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Trafficking in Humans Isn't Behind Us Yet

COMMENTARY

Workers: A proposed bill is the first step in combating the modern-day version of indentured servitude.

February 11, 2000|HAE JUNG CHO and ANGELICA SALAS | Hae Jung Cho is project director for CAST, the Coalition to Abolish Slavery & Trafficking. Angelica Salas is acting executive director for CHIRLA, the Coalition for Humane Immigrant Rights of Los Angeles

The recent coverage of Chinese "smuggling" in cargo containers fails to address the critical issue of these cases as examples of trafficking in human beings for slavery and slave-like practices, a growing problem in the United States. Angelenos may remember the 1995 case of the El Monte "slave shop," a classic trafficking case, in which 75 Thai garment workers were held in slavery, sewing clothes for some of the top U.S. manufacturers. The only difference between the recent Chinese trafficking and El Monte is that the Chinese workers never made it to their destination.

Trafficking in human beings is not particular to the Chinese community. It is a highly organized global phenomenon. Reps. Christopher H. Smith (R-N.J.) and Sam Gejdenson (D-Conn.) have proposed the Trafficking Victims Protection Act of 1999 (H.R. 3244), a comprehensive anti-trafficking bill that would provide protection to trafficked persons, strategies for prevention of trafficking and more effective prosecution of traffickers.

Traffickers actively recruit workers, facilitate their migration and deliver them to a site where they will be held in bonded servitude for many years working for little or no pay, seven days a week. Workers often come from underdeveloped regions experiencing war, economic collapse, environmental degradation or ethnic conflict. Workers who are smuggled generally know what they're getting into and the arrangement upon arrival. Workers who are trafficked, on the other hand, are easily recruited, based on deceptions about the nature and conditions of the work situation. Upon arrival in the destination country, their identification papers are confiscated, and they live and work in subhuman conditions. Through violence or the threat of violence, employers control every aspect of the workers' lives.

Trafficking in human beings is highly profitable because of the length of time workers can be held in servitude paying off enormous debts. Trafficked persons work in garment factories, restaurants, agriculture and other informal labor sectors where they may be subjected to serious physical and psychological abuse by their employers.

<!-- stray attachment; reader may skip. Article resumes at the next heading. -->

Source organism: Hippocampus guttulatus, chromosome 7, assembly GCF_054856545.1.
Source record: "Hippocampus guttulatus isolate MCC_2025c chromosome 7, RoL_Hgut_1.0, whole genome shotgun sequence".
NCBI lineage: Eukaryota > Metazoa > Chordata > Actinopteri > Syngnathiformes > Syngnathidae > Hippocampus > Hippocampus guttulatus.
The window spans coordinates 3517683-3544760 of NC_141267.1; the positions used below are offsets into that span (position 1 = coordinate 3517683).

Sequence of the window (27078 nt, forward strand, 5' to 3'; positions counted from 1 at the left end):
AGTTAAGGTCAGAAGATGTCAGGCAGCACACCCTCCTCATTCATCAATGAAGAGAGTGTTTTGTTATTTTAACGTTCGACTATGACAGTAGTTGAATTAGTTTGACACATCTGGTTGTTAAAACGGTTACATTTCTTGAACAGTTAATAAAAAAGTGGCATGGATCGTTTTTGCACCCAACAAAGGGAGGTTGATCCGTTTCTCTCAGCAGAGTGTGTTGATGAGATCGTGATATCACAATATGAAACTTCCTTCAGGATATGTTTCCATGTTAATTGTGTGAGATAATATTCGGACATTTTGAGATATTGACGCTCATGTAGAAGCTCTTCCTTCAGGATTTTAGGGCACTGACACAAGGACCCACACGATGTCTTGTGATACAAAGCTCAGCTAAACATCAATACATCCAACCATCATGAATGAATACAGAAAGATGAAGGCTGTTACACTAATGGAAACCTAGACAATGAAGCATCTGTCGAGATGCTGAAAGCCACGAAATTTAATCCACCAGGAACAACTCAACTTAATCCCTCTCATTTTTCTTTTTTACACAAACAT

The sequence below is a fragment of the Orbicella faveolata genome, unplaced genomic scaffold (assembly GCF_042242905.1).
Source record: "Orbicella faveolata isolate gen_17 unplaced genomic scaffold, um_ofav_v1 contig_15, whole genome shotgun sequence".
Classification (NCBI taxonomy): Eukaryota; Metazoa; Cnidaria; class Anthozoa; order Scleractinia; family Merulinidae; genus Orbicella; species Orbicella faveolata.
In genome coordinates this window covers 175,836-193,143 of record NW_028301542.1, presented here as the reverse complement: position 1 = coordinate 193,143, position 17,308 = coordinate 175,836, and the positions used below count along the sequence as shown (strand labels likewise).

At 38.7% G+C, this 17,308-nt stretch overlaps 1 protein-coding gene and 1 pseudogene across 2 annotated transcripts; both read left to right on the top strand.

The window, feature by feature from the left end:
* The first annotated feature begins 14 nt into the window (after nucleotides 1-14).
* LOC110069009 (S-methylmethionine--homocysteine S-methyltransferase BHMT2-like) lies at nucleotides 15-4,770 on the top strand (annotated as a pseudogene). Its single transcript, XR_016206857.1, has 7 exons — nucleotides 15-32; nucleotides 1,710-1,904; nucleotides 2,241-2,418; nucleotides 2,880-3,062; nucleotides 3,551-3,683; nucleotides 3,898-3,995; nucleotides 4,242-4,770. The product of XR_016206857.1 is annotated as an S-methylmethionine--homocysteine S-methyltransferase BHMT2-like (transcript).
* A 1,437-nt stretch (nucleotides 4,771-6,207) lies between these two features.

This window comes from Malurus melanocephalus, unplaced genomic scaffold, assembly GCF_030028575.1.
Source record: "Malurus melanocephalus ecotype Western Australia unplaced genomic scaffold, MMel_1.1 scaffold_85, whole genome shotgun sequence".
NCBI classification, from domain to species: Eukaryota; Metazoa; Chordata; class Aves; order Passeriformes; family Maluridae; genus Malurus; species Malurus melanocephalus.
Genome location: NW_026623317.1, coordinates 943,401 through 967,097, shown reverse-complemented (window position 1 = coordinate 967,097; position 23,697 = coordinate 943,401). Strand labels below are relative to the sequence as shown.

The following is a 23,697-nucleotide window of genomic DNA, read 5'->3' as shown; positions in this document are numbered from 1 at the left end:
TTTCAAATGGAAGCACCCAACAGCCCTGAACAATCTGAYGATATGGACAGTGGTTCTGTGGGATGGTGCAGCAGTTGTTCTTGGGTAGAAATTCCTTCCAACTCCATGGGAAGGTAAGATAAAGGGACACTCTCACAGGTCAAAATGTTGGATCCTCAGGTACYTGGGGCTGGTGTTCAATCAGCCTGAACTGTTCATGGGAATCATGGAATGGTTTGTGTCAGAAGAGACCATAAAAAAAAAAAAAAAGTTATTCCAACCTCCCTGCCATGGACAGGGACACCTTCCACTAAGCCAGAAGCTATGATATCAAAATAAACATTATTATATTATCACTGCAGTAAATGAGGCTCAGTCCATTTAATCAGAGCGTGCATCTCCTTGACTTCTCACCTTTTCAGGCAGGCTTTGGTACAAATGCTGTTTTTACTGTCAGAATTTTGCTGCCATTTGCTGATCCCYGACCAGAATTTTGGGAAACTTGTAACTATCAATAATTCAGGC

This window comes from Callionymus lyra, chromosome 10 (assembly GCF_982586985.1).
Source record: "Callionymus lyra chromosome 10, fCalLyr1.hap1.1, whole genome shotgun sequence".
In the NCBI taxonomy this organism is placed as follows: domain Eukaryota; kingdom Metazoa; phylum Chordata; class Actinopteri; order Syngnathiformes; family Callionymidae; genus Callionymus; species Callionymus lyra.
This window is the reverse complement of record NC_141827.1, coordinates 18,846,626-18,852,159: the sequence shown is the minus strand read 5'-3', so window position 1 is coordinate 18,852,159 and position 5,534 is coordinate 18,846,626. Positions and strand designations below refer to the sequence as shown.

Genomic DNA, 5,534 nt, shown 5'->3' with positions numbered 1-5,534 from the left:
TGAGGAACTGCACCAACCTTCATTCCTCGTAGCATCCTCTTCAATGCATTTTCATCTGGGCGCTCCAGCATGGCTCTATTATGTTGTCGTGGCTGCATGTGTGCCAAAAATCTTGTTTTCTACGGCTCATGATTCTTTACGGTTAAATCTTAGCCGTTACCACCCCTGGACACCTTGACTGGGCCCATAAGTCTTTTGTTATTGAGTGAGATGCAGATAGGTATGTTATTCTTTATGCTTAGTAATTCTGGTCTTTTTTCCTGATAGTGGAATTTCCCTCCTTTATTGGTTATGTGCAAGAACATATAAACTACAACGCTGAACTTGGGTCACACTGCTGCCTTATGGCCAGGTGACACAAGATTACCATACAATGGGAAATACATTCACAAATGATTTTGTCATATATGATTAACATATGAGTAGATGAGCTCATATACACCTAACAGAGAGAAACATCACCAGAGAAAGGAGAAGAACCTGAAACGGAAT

These people are victims of human rights violations. Trafficking is a crime against the individual. Even though a person may have initially consented to go with a trafficker, at some point the purported terms and conditions of the initial work contract disappear. The workers then are coerced or forced into slavery or subjected to slave-like practices. The issue of consent is irrelevant because no one willingly consents to slavery.

Cracking down on the victims will only drive trafficking further underground and force traffickers to invent more dangerous and elusive ways of bringing workers into the United States. As opportunities for legal migration are shrinking globally, workers will continue to be lured by the false promises and deceptions of recruiters.

Oftentimes, trafficked persons are re-victimized by a justice system that offers few incentives for their cooperation in going after the perpetrators. Even when victims act as witnesses against their traffickers, they are held in Immigration and Naturalization Service detention without legal or social services throughout the course of the trial process, which could last one to two years. At the end of the proceedings, victim-witnesses are deported to their countries of origin, where they could face serious reprisals from their traffickers. Some governments, such as Myanmar (formerly known as Burma), have even imprisoned deportees.

Abuses will continue unless law enforcement recognizes trafficking as a human rights abuse and an issue of workers' rights. Programs that offer protections to exploited workers must be provided so they will be able to come forward and exercise a fundamental human right: freedom from exploitation. Trafficked persons must be provided with the opportunity to obtain legal status in the U.S., especially when they provide critical evidence in the prosecution of their traffickers. The proposed legislation would be a critical first step in combating this egregious crime against exploited workers.

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